BOSTON, MA — Governor Charlie Baker was joined by Attorney General Maura Healey, House Speaker Robert DeLeo, Senate President Stan Rosenberg, Representative John Fernandes and a representative from the Massachusetts Chiefs of Police to sign the fentanyl trafficking bill into law on Tuesday. This legislation, titled “An Act Relative to the Trafficking of Fentanyl,” was authored by Attorney General Healey and will increase the penalty for the possession and distribution of fentanyl to 20 years for distributing more than 10 grams.
“We must use all the tools in the toolbox to fight the opioid epidemic plaguing the Commonwealth, and I am pleased to sign this bill into law as a step in the right direction to crack down on the trafficking of one of the most lethal drugs on the street,” said Governor Baker. “I appreciate the efforts by Attorney General Healey and the legislature to put this bill on my desk and look forward to aggressively pursuing additional legislation to address this public health epidemic.”
“By criminalizing the trafficking of Fentanyl we are giving police and law enforcement officials one more tool to get these drugs off our streets,” said Attorney General Maura Healey. “We now have a law that fits the crime. I thank Governor Baker and Chairman Fernandes for their leadership and the people who have had the courage to share their stories of what this drug has done to their families. It is because of them that we were able to get this bill passed and it is because of them we will continue to fight the battle against this crisis every day.”
“Combatting the opioid crisis in Massachusetts and supporting individuals struggling with addiction requires a comprehensive and multi-faceted approach,” Speaker Robert DeLeo said. “Criminalizing fentanyl trafficking is an important part of that equation as we continue our efforts related to treatment and prevention, and build off last year’s landmark substance addiction bill. I thank Chairman Fernandes, Attorney General Healey and Governor Baker for their foresight and prompt action on this urgent and distressing matter.”
“Fentanyl is 30 to 50 times more powerful than heroin and this legislation is another tool in our continued effort to combat the ongoing opioid crisis. I am glad to work with Speaker DeLeo, Attorney General Healey, and Governor Baker to pass this important bill to appropriately punish those who traffic fentanyl,” said Senate President Stan Rosenberg. “We will continue to work on other methods to fight substance abuse, reduce new addiction through greater education and diversion, provide access to treatment, and hopefully curtail the scourge of opioid abuse in our communities.”
Until Tuesday, individuals that were caught with large quantities of fentanyl could only be charged with possession or possession with the intent to distribute. The legislation has been endorsed by the Massachusetts State Police, Massachusetts Chiefs of Police, Massachusetts Major City Chiefs, several District Attorneys and the Learn to Cope organization and represents an additional step in the state’s efforts to address the opioid crisis in the Commonwealth. The Baker-Polito Administration has filed landmark legislation to enact additional prevention and education programs and expand access to treatment and recovery programs. The Governor’s bill has gained significant momentum statewide, earning support from police chiefs, medical school students, behavioral health and substance abuse providers, sheriffs, local officials, and many others in the health care community.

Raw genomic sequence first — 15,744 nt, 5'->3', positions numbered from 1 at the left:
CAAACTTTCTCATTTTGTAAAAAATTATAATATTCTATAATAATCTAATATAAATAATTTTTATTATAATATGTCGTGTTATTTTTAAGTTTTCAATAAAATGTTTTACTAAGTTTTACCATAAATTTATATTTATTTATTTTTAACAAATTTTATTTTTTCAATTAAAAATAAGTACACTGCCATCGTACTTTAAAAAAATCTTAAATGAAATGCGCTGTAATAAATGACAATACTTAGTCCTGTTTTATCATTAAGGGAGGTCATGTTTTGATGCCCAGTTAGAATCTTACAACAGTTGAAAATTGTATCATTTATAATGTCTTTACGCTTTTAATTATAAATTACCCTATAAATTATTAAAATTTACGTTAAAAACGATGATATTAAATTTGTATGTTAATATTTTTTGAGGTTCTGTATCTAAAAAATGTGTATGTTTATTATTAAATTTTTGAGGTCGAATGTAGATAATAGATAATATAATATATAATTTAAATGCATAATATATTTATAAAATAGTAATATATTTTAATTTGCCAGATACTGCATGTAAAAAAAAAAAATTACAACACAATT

“This dangerous synthetic drug is killing people across our Commonwealth, in cities and suburbs alike. With this legislation we are giving another tool to those who are battling to keep the opioid epidemic in the Commonwealth under control,” said Representative John Fernandes, House Chair of the Joint Committee on the Judiciary, and sponsor of the bill. “I was proud to work with Attorney General Maura Healey on this issue and I am grateful to Governor Baker and to my colleagues in both the House and Senate for acting with urgency to close the dangerous loophole that prevented prosecutors and law enforcement from appropriately charging the drug traffickers who are putting this lethal drug on our streets.”
Separately, numerous recommendations from the Governor’s opioid working group have already been enacted to begin eradicating this public health crisis. The administration has budgeted more than $114 million in spending for substance misuse prevention, education and treatment, increased bulk purchasing of Narcan in municipalities and changed reporting requirements for the Prescription Monitoring Program from 7 days to 24 hours. One hundred and thirteen treatment beds have opened in six communities (Quincy, Plymouth, New Bedford, Boston, Westborough, Fall River) with more expected in Greenfield this winter.
(NOTE: The above press release is from Governor Charlie Baker’s press release.)
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